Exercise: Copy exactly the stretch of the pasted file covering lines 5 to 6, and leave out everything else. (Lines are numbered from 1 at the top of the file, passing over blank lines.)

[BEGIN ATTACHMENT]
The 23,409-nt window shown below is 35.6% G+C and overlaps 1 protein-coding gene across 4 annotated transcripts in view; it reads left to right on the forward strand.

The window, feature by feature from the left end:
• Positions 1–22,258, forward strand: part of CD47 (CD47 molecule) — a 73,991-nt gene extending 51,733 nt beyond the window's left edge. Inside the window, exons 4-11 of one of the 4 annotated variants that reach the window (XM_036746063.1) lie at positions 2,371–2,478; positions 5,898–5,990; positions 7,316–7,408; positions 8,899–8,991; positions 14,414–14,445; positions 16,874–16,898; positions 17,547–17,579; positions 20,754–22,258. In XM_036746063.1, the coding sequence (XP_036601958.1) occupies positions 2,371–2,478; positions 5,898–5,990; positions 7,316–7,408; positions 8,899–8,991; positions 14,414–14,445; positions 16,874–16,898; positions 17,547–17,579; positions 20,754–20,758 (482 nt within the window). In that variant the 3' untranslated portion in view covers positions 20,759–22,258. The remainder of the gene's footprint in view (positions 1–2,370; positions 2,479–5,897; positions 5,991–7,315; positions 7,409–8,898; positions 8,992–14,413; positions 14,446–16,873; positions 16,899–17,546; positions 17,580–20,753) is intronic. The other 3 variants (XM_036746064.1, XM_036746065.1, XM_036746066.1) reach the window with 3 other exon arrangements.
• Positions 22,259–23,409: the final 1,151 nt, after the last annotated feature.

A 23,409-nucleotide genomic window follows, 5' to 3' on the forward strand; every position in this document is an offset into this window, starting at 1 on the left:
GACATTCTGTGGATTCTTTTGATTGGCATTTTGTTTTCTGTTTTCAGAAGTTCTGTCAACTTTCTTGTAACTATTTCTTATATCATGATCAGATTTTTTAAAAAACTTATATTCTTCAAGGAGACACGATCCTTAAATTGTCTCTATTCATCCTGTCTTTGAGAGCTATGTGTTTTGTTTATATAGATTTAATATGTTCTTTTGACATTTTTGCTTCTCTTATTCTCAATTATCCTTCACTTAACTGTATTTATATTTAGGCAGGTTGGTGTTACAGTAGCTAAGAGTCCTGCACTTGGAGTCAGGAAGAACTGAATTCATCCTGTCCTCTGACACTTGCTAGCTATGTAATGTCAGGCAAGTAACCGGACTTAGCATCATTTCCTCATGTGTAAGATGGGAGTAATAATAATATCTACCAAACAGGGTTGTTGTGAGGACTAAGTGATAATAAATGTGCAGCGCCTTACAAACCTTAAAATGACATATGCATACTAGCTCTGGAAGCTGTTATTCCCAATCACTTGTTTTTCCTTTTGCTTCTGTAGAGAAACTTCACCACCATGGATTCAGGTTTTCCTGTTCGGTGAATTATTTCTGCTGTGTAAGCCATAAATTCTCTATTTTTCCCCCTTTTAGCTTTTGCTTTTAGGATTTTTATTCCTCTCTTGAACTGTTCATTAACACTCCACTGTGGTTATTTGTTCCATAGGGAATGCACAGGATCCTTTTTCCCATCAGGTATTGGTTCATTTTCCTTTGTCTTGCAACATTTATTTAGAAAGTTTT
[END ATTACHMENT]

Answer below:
A 23,409-nucleotide genomic window follows, 5' to 3' on the forward strand; every position in this document is an offset into this window, starting at 1 on the left:
GACATTCTGTGGATTCTTTTGATTGGCATTTTGTTTTCTGTTTTCAGAAGTTCTGTCAACTTTCTTGTAACTATTTCTTATATCATGATCAGATTTTTTAAAAAACTTATATTCTTCAAGGAGACACGATCCTTAAATTGTCTCTATTCATCCTGTCTTTGAGAGCTATGTGTTTTGTTTATATAGATTTAATATGTTCTTTTGACATTTTTGCTTCTCTTATTCTCAATTATCCTTCACTTAACTGTATTTATATTTAGGCAGGTTGGTGTTACAGTAGCTAAGAGTCCTGCACTTGGAGTCAGGAAGAACTGAATTCATCCTGTCCTCTGACACTTGCTAGCTATGTAATGTCAGGCAAGTAACCGGACTTAGCATCATTTCCTCATGTGTAAGATGGGAGTAATAATAATATCTACCAAACAGGGTTGTTGTGAGGACTAAGTGATAATAAATGTGCAGCGCCTTACAAACCTTAAAATGACATATGCATACTAGCTCTGGAAGCTGTTATTCCCAATCACTTGTTTTTCCTTTTGCTTCTGTAGAGAAACTTCACCACCATGGATTCAGGTTTTCCTGTTCGGTGAATTATTTCTGCTGTGTAAGCCATAAATTCTCTATTTTTCCCCCTTTTAGCTTTTGCTTTTAGGATTTTTATTCCTCTCTTGAACTGTTCATTAACACTCCACTGTGGTTATTTGTTCCATAGGGAATGCACAGGATCCTTTTTCCCATCAGGTATTGGTTCATTTTCCTTTGTCTTGCAACATTTATTTAGAAAGTTTT